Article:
The Entrust: Rise of the Network Federators
Businesses involved in logistics need to recognize they are competing and partnering with a constantly changing ecosystem of increased specialization. Tomorrow’s successful logistics-sensitive business needs to stop focusing on forging tools to hunt and gather, and instead look to relationships and technologies that can guarantee a constant food supply.
I believe we’re seeing the birthing of new type of company – the “Entrust” – that will help businesses guarantee outcomes (and insure against failures) by maintaining the most competitive environment for process management and systems enabling best-in-class communications, collaboration, and compliance.
An Entrust is a process-enabler, not just a technology or a logistics service provider. An Entrust is trusted by a community to facilitate consistent, predictable transactions. An Entrust is a federator, bringing together other member enterprises and networks to streamline a process. An Entrust authenticates and issues credentials to participants to ensure there are no “catfish” in the ecosystem. An Entrust insulates its members from the continuous investments needed in the new era to modernize, harmonize and effectively harness new waves of technologies. An Entrust provides shared service environments for a community of players with varied technology capabilities. An Entrust provides broad access to a community to allow members to rapidly assemble, disassemble and reassemble its supply chain relationships with speed and grace. An Entrust will distinguish itself on consistency, predictability and fairness to a community. An Entrust will guarantee delivery of expected service and provide warranties in respect of failures.
At its simplest level, an Entrust will be a trusted party that enables people of common interests to participate in a defined process of registration, authentication, encryption, the issuance of credentials, standardized business process execution, certification and exception enforcement. Each Entrust will be like a Needlefish – it will be highly-specialized and have sharp teeth that take bites out of the traditional information technology enterprise systems industry.
Winners in this new era will be business models that network together, harnessing technologies to cleanly and elegantly assemble and disassemble themselves and their business processes/relationships with speed and grace. Winners will satisfy the need to continuously invest and reinvest in technologies by trusting Entrusts to unify its business partner networks.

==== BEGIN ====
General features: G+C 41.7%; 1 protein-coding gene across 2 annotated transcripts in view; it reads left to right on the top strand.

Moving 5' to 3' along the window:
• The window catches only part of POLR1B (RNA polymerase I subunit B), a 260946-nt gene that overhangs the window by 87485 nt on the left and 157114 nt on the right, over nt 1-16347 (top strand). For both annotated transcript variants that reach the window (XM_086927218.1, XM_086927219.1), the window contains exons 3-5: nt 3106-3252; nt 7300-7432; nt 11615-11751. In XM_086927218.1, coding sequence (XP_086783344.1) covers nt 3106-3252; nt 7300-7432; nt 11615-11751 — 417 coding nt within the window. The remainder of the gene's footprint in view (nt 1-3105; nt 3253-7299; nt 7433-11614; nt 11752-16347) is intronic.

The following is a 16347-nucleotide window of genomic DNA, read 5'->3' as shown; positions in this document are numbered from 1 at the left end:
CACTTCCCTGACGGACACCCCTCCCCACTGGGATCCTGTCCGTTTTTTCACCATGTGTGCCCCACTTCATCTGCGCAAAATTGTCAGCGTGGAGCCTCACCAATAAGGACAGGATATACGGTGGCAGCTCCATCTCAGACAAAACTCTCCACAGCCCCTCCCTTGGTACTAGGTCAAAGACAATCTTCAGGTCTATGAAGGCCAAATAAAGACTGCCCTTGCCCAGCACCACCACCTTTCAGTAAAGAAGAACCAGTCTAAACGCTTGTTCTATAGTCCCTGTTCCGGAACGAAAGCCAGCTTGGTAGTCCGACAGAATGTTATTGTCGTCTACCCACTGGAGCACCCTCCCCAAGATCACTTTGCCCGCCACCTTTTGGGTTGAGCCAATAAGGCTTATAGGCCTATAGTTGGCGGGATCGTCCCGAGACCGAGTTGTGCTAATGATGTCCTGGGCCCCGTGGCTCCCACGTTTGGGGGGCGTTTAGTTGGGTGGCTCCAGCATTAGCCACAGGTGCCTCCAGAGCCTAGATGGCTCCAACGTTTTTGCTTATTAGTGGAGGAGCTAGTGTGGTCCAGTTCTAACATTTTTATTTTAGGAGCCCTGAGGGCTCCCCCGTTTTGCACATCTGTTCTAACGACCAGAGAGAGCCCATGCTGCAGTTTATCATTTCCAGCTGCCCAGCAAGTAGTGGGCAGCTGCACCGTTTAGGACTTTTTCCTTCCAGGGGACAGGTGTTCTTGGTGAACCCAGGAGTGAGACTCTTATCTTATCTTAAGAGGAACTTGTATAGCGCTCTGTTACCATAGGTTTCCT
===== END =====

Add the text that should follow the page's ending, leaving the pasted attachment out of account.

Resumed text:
As I look out at the market, I see several other examples of developing Entrusts, like Nulogy, E2open, and SPS Commerce (among others that I profile in more detail in my expanded paper on this topic).
Not everyone can, or will be able to, be an Entrust. Many existing businesses will lack the technological infrastructure or community trust to be successful or accepted as an Entrust. Entrusts will be powered by a commitment to newly-architected real-time distributed network operating systems that facilitate the security, scalability, reliability and collaboration required in community-based distributed computing. The operating system will be designed to standardize transactions that automate multiparty processes across the community – both in the physical logistics supply chain sense and the technical business process management sense. We need only look at history to identify this as a fact rather than a hypothesis – just look at the Transaction Processing Facility (TPF) that was necessary for the success of the Sabre Entrust used in the airline community.
Art Mesher is Chairman and CEO of Descartes Systems, where he has led the creation of the first on-demand logistics network that provides application and communication capabilities for truck, air, and ocean transportation. Mesher has been involved in the development of business applications for distributed computing since the 1980s, helping to grow the logistics software company Vocam Systems, which went public and was then sold to Pitney Bowes. Mesher was also President of Advanced Logistics Research, where he helped companies develop and deploy emerging technology-based supply-chain strategies, and he launched the Integrated Logistics Strategies Services practice at Gartner. Mesher is also the Chairman of the Core Group, developers of the Core Recreational Complex and Elite Athlete Performance Centre in Kitchener, Waterloo.
[Editor’s Note: Adrian Gonzalez will discuss and debate this topic with Art Mesher in an upcoming episode of Talking Logistics (date TBD). Plan to attend and participate in the discussion if you have questions or comments for Art.]